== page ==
I guess I’m going to bullet list this to keep it organized.
The entire package with the small behind-the-ear design and the open plug earpiece is so comfortable that I forget I’m wearing it. So much better than my previous in-the-ear hearing aids. This is probably a “duh” observation to anyone who has compared both behind-the-ear and in-the-ear hearing aids.
Since this is a new product, I saw the audiologist struggling with the configuration software. She turned her monitor towards me so I could see how she configured the hearing aids…But she struggled a bit. She didn’t even have a spare USB cable ready for the Phonak myPilot remote control.
I questioned her about how many Excelia fittings she had done, and she nicely dodged the question. She said had attended a Phonak training seminar, but I think I was her first.
- After my audiologist connected my Excelia’s to a special base via small standardized connector plugs built into the aids…She entered in my hearing test profile graph into the hearing aid configuration software, a point-and-click process on a grid, to program the Excelia.
During the process, I noticed a “volume” window which was labeled “New User” to “Advanced.” My configuration was just above “New User.”
I have to wonder if they keep the volume low just to have users come back each week over the 30-day evaluation period…And jack up the volume each time to create the illusion of an improved configuration.
- When my audiologist first fitted my Excelias, she asked me how I heard her voice. Personally, I found little difference.
I did hear more upper-range details like the rustling of paper, the clicks of a keyboard, or the chirps of birds…But they’re tinny and artificial. I also hear them only in my right ear, which either may be a function of adjustment or that my left ear is just more damaged than my right.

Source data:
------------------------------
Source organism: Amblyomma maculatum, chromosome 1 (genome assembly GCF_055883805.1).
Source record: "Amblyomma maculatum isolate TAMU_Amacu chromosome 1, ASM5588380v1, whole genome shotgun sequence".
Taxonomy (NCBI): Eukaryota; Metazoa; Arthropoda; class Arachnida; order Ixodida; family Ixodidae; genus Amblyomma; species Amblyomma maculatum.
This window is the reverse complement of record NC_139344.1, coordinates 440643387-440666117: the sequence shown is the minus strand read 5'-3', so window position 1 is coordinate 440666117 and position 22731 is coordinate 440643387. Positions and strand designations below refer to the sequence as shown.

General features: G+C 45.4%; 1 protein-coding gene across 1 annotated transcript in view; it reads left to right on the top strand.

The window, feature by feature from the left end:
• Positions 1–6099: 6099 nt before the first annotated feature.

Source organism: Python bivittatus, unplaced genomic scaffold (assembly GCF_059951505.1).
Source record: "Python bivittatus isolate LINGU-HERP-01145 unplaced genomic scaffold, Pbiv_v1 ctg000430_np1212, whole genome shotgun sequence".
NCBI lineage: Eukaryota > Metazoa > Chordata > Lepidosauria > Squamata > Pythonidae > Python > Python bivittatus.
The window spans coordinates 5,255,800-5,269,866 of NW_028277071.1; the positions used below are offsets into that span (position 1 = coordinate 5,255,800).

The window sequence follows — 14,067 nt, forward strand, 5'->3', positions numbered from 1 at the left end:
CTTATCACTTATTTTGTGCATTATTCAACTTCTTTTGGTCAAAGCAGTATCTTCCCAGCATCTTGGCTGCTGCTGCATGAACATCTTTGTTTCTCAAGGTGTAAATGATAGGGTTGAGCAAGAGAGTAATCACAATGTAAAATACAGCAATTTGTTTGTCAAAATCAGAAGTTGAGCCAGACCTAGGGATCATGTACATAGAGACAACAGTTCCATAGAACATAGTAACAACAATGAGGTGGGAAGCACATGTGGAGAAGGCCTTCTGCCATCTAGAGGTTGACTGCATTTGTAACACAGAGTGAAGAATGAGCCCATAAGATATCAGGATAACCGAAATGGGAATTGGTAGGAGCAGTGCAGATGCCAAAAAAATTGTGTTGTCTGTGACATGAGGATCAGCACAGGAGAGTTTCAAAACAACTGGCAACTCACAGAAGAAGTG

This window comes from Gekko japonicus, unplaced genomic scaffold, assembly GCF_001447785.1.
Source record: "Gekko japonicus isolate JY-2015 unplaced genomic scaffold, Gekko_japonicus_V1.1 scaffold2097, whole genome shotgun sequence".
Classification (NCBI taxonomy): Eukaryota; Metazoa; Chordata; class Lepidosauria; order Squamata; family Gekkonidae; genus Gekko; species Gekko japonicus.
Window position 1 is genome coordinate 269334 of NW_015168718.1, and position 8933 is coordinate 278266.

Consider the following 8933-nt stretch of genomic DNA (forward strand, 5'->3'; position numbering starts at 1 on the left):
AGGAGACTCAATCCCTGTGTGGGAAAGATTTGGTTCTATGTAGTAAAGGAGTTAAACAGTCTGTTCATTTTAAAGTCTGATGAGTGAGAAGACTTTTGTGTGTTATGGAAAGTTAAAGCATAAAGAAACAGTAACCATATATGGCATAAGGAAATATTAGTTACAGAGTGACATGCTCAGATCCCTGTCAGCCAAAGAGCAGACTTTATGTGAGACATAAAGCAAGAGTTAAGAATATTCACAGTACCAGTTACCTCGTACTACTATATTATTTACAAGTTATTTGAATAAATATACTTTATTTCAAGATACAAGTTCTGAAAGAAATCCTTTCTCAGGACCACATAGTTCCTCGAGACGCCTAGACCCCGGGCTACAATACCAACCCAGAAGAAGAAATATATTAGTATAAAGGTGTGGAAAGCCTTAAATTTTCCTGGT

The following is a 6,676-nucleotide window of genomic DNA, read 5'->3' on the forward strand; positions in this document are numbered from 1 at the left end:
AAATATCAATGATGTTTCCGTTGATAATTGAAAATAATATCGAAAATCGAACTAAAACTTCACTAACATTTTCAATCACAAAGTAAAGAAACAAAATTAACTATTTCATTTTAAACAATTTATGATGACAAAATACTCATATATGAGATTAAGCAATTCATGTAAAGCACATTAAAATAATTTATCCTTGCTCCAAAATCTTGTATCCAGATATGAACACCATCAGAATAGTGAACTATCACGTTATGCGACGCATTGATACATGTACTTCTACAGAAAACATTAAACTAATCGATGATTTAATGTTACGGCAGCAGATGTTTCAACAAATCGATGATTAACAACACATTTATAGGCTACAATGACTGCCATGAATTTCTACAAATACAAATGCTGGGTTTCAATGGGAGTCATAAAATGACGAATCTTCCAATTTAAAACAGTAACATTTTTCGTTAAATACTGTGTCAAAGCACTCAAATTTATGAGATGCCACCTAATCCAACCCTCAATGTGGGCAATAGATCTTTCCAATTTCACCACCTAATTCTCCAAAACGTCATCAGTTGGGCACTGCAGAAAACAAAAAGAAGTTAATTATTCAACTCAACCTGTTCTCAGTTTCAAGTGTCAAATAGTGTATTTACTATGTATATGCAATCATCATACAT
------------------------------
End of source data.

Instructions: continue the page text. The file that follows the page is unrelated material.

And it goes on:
I don’t think my language comprehension has improved too much. We shall see in the follow-up when they increase the volume.
The audiologist enabled three software options on the Excelia’s: “Automatic” which is some sort of adaptive program, “Speech in Noise” and “Comfort in Noise.”
There are many more software options…
Part of the marketing I presume is, again, enabling more options with each evaluation visit to encourage consumers to keep the hearing aids.
The remote-control is nicely convenient…But not worth the $6-8k for the option.
The Excelia’s do not have Bluetooth built-in. The Bluetooth functionality is in the wearable iCom fob (which is back ordered and I don’t have an evaluation unit until next week.)
The iCom negotiates Bluetooth communications (and also FM signals via an add-on component) and transmits the information through the wire loop “necklace” which is picked up via induction through the Excelia’s built-in t-coils/Tele-coils. (edit: According to Hearnow: “I also don’t believe the t-coil is employed for wireless functionality as the chip responsible for the body area network (One of 3 dual core chips in the CORE platform) has it’s own digital induction antena vs the analogue coil used for t-coil.”)
- The Excelia’s do communicate with each other via their built-in t-coils…So if you push the program button on one hearing aid (and not use the remote control) it communicates the change on the other. A nice detail I was missing on my Widex in-the-ears where I had to poke each hearing aid button to coordinate the settings. It’s a subtle change than can be disguised by one swipe to one ear for those who are vain about changing their hearing aid modes.
Personally, I think it’s a nice change instead of having to poke the in-the-ear buttons on both sides of my head.
1st week evaluation: Unless I get better spoken word comprehension on week 2 and/or some decent cell phone integration with the iCom…The cost/benefit curve is too small and I return the suckers.
However…There’s still the 2-3-4 weeks left in my evaluation period where my audiologist also fiddles with the earpieces (open vs. closed), behind-the-ear tubes (mini vs. large) and device volume.
I will update after the next appointment!